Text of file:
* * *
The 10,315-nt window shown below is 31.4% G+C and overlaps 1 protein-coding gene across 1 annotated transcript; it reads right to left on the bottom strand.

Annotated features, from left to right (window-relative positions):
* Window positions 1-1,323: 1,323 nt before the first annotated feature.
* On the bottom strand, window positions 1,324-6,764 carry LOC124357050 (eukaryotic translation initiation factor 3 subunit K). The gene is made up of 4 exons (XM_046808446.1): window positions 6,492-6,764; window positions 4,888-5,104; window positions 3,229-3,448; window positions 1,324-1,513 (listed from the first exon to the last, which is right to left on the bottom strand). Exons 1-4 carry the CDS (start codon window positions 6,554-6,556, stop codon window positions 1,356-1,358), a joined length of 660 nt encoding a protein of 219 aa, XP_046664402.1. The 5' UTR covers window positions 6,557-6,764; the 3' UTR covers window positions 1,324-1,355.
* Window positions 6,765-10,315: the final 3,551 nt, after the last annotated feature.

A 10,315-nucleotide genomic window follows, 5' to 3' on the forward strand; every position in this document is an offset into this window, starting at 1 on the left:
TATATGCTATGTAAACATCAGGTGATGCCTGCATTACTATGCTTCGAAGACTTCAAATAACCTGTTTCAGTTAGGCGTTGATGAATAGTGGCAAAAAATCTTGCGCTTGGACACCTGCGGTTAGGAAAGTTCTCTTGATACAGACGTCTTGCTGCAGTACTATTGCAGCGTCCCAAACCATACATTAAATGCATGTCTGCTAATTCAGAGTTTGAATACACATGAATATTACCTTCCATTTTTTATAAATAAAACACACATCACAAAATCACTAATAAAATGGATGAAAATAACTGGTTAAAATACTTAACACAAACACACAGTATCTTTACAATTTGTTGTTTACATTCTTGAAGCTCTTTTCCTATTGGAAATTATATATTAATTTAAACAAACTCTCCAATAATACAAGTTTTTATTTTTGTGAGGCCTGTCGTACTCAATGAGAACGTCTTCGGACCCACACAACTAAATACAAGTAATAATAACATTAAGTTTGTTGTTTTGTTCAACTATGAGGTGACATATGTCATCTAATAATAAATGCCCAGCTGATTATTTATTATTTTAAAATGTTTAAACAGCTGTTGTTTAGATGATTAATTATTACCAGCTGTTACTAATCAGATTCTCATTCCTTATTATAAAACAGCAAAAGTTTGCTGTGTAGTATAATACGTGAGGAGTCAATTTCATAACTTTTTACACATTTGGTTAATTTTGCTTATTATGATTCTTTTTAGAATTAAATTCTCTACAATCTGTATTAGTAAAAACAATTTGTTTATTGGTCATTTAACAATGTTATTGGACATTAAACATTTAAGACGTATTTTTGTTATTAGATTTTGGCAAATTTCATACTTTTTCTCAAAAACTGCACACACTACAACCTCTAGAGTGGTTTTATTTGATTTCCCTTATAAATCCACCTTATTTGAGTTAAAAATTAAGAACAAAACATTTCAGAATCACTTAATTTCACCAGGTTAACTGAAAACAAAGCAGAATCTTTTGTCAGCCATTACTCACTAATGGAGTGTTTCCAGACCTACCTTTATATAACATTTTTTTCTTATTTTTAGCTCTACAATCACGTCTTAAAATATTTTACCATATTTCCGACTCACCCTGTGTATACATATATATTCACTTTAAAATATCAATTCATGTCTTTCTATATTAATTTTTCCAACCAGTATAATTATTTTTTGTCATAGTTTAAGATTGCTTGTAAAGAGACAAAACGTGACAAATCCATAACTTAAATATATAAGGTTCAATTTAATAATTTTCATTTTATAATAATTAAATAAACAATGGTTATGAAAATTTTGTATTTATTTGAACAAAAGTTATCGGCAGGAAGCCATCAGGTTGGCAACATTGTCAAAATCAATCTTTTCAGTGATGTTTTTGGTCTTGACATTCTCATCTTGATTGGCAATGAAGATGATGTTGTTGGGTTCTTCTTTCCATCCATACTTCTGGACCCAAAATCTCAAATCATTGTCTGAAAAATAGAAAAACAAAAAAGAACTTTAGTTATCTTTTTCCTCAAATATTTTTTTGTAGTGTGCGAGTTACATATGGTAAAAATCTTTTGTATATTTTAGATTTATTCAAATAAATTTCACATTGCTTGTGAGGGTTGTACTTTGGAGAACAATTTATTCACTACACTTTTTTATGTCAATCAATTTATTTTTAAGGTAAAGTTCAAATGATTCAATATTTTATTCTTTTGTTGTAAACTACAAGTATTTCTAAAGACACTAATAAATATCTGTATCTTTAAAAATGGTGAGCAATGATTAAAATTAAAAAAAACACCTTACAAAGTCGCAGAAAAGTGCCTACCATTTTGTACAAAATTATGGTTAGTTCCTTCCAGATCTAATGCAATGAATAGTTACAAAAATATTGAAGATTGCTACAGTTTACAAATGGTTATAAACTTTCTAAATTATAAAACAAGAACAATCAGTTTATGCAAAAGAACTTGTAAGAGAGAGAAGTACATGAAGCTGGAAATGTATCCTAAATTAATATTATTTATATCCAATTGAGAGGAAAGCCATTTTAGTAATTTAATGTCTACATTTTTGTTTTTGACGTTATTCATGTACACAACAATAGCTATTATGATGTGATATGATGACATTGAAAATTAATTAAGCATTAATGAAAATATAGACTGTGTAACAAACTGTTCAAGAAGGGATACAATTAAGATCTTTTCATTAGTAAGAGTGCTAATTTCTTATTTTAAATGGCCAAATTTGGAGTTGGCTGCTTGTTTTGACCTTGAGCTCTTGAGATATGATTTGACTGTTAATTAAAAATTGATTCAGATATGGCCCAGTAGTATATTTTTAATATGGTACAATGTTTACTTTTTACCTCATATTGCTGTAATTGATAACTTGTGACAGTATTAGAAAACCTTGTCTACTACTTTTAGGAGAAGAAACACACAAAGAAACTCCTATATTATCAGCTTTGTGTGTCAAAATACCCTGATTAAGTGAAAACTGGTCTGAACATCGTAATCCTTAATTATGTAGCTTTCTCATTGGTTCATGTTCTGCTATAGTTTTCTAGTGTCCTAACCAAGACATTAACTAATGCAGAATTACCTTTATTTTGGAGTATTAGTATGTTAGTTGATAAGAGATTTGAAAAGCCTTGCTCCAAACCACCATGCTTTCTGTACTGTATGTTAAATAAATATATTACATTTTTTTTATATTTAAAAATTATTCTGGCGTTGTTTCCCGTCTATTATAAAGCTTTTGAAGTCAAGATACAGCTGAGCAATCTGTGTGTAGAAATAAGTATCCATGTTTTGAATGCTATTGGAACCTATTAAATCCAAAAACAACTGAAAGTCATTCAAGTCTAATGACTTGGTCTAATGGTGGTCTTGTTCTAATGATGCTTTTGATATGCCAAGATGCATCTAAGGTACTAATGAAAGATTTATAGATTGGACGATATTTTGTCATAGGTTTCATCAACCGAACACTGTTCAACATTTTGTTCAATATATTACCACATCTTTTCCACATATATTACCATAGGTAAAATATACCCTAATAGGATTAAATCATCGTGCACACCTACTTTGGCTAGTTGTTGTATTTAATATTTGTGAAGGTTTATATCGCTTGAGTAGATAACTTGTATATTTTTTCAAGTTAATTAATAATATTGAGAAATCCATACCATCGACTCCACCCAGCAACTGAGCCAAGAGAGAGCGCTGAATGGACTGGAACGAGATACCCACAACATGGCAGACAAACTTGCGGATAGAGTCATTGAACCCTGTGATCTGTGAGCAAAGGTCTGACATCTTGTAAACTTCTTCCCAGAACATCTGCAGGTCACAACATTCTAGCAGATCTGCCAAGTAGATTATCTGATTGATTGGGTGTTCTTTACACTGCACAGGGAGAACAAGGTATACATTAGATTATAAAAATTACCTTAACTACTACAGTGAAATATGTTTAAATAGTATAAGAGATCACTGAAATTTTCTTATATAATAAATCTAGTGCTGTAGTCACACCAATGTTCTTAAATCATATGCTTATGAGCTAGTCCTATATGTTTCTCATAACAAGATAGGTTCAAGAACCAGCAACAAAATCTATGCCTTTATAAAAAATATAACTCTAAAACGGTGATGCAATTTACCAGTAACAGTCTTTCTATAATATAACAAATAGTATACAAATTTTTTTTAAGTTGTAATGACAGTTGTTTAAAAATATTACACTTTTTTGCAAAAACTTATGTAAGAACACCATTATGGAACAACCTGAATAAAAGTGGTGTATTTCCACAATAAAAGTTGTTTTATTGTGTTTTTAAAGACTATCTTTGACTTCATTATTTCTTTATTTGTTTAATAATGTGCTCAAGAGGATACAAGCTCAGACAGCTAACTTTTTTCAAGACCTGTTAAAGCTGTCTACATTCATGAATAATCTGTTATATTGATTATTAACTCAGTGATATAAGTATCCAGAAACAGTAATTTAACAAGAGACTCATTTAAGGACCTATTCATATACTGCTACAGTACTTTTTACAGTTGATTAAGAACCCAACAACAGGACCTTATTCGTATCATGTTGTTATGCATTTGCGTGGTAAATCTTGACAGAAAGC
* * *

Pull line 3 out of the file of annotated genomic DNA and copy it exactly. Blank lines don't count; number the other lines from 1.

* Window positions 1-1,323: 1,323 nt before the first annotated feature.